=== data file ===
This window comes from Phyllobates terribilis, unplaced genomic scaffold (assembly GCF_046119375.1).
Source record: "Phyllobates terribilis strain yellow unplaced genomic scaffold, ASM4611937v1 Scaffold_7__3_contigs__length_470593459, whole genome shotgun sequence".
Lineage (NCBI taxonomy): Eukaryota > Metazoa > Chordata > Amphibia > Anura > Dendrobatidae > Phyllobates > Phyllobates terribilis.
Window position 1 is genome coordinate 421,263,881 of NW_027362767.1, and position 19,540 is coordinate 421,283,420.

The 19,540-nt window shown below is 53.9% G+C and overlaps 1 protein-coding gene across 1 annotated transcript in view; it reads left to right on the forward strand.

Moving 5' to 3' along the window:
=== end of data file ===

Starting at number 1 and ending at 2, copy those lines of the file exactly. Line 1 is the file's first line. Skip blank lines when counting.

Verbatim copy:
This window comes from Phyllobates terribilis, unplaced genomic scaffold (assembly GCF_046119375.1).
Source record: "Phyllobates terribilis strain yellow unplaced genomic scaffold, ASM4611937v1 Scaffold_7__3_contigs__length_470593459, whole genome shotgun sequence".